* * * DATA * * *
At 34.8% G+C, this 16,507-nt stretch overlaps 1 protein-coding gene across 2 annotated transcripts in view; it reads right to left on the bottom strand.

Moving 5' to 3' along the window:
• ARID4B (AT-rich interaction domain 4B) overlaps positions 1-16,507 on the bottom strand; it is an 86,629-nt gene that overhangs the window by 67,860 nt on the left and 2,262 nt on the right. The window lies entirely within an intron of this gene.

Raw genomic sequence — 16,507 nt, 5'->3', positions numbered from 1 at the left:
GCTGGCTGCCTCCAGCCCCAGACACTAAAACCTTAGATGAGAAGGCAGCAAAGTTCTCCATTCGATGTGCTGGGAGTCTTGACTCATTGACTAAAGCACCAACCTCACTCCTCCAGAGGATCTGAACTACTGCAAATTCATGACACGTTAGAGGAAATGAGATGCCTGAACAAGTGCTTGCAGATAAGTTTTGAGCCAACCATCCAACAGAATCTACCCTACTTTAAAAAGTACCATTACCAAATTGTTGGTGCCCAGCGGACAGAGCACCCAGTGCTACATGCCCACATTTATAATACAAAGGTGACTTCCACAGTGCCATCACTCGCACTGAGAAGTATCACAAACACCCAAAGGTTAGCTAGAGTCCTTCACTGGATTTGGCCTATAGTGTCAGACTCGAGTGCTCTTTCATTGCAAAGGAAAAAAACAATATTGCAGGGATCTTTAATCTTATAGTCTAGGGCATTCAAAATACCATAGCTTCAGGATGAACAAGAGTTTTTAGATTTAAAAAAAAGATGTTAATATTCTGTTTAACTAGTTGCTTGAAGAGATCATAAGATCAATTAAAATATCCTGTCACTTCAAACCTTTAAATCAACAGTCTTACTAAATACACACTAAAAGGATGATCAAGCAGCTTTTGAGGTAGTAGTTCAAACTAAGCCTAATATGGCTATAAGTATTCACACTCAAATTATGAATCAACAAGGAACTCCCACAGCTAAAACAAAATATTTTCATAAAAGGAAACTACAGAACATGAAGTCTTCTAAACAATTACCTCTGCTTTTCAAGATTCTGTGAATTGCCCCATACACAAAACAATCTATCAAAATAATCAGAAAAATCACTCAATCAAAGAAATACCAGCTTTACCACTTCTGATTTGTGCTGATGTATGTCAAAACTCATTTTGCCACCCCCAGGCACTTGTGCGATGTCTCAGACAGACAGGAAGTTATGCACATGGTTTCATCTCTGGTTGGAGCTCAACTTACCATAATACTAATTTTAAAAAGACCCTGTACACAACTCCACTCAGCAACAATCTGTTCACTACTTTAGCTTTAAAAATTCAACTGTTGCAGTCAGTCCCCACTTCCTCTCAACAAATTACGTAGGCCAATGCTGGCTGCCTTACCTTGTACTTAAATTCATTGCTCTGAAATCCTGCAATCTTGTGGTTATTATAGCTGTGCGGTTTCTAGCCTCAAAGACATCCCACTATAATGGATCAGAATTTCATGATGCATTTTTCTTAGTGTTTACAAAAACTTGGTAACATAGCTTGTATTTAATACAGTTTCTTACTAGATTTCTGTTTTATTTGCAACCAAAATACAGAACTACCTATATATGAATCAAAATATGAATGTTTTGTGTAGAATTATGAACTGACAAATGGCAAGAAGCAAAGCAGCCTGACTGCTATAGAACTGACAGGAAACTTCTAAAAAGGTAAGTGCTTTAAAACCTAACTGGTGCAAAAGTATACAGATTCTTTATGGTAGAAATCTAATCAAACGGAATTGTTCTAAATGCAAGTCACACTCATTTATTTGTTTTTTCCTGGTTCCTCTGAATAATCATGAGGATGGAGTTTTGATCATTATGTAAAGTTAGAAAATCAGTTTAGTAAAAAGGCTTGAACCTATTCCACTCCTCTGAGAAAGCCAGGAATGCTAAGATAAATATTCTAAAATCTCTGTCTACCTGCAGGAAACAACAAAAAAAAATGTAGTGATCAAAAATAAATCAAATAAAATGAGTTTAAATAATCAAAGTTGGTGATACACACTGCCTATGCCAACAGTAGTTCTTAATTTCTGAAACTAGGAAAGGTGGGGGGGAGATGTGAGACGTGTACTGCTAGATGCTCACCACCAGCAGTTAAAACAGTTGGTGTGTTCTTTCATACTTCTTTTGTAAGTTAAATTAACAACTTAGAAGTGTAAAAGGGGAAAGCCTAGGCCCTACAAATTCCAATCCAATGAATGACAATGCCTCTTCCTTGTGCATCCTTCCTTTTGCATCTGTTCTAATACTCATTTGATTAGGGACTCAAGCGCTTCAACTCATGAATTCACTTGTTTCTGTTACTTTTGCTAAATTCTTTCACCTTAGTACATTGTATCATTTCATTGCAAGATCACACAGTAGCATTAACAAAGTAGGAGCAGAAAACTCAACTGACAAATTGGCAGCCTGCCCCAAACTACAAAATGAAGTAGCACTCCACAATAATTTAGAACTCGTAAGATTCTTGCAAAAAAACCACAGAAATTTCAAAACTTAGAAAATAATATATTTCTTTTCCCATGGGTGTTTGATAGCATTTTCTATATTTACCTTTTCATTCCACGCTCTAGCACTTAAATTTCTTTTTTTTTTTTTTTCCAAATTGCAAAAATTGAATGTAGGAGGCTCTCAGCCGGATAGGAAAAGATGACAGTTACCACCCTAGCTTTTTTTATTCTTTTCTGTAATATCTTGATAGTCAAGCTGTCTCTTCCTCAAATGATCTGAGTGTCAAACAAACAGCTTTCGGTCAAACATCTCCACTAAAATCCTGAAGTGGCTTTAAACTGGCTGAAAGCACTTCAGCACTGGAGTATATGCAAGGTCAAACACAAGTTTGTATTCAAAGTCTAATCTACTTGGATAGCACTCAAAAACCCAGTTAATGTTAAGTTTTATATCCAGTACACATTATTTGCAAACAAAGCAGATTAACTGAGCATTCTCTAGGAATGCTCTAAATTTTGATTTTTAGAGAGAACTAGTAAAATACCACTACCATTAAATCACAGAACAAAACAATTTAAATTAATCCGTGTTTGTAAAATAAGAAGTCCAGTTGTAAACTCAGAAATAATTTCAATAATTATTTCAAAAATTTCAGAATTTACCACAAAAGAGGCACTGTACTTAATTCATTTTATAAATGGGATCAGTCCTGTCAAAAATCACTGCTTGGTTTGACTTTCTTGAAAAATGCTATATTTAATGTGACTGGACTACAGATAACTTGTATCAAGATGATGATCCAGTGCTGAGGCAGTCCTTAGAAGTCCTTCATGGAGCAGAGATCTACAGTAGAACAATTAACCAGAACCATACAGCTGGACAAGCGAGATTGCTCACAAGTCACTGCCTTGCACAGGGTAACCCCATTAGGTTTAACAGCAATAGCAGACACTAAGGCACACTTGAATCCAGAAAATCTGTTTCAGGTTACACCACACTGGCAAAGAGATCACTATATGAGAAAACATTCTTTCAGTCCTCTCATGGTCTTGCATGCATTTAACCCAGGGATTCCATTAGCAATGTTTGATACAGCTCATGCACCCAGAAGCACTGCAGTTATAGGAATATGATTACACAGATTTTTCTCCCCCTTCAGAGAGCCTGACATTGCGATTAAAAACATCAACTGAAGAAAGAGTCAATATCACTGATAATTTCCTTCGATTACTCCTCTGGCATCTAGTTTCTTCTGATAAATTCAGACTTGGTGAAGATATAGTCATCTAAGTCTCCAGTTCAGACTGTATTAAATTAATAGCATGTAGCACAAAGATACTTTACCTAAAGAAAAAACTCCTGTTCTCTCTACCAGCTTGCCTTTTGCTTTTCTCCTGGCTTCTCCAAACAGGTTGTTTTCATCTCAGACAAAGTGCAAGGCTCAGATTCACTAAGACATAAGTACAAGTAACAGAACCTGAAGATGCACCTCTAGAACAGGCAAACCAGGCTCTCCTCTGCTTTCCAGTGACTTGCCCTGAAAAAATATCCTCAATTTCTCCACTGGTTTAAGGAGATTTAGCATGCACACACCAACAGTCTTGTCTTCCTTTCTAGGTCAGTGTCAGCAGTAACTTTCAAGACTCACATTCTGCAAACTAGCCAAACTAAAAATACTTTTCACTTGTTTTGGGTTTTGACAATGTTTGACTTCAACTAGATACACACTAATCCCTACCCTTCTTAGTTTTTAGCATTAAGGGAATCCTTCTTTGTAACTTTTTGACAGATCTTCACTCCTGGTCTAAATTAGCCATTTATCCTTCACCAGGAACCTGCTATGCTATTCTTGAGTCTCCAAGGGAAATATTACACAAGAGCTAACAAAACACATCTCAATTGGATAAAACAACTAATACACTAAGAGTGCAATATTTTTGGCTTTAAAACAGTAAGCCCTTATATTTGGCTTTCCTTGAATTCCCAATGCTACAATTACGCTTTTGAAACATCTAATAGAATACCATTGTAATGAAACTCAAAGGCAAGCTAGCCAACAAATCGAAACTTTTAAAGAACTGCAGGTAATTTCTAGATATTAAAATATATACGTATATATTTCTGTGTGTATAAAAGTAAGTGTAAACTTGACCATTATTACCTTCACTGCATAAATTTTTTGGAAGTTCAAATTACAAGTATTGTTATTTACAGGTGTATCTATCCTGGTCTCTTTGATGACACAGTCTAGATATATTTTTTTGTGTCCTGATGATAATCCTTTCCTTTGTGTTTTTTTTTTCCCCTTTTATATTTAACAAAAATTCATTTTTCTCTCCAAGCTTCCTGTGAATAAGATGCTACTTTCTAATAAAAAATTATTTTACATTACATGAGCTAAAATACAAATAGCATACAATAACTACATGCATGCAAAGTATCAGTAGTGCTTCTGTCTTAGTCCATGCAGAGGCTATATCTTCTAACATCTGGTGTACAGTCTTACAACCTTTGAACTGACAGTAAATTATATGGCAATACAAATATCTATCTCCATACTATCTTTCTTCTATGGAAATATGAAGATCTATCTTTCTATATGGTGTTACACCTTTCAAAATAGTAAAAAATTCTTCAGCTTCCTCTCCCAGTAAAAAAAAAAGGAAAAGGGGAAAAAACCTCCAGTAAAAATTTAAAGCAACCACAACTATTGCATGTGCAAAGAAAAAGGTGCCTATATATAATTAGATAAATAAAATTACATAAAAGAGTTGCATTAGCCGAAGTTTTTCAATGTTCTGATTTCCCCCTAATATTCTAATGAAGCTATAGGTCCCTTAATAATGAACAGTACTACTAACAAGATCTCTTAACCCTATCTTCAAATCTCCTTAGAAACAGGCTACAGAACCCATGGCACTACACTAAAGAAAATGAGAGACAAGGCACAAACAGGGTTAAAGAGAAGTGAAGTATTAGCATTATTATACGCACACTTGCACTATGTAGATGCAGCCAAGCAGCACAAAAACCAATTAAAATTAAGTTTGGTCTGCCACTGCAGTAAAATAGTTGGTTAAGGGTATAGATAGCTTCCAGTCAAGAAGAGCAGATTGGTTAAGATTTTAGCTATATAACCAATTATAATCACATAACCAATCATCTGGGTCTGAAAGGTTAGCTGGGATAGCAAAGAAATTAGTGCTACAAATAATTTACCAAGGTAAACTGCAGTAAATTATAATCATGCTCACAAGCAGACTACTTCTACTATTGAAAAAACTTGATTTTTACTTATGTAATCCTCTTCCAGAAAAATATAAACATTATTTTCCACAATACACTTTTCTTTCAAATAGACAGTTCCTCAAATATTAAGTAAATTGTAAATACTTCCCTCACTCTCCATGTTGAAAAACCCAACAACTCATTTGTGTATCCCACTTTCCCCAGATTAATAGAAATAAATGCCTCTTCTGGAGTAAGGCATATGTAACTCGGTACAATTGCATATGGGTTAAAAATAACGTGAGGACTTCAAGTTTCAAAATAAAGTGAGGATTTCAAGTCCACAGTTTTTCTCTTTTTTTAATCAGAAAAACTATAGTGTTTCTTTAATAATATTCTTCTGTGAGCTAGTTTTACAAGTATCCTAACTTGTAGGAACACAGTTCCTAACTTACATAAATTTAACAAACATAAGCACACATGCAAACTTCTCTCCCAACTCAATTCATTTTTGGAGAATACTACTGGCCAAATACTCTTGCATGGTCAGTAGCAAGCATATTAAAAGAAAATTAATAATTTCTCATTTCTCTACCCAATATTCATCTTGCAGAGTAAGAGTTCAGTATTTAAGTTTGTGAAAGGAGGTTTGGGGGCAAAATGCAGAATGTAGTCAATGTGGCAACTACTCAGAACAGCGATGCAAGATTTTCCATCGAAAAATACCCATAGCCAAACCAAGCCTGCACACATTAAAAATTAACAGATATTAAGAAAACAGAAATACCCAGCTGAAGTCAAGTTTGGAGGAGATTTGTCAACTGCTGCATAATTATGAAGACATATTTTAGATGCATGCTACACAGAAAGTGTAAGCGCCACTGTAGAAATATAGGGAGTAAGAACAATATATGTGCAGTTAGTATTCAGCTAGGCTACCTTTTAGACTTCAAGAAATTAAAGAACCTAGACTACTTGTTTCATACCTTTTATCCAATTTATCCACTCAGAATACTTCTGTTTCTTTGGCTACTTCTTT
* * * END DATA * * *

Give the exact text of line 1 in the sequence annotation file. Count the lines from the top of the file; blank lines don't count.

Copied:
At 34.8% G+C, this 16,507-nt stretch overlaps 1 protein-coding gene across 2 annotated transcripts in view; it reads right to left on the bottom strand.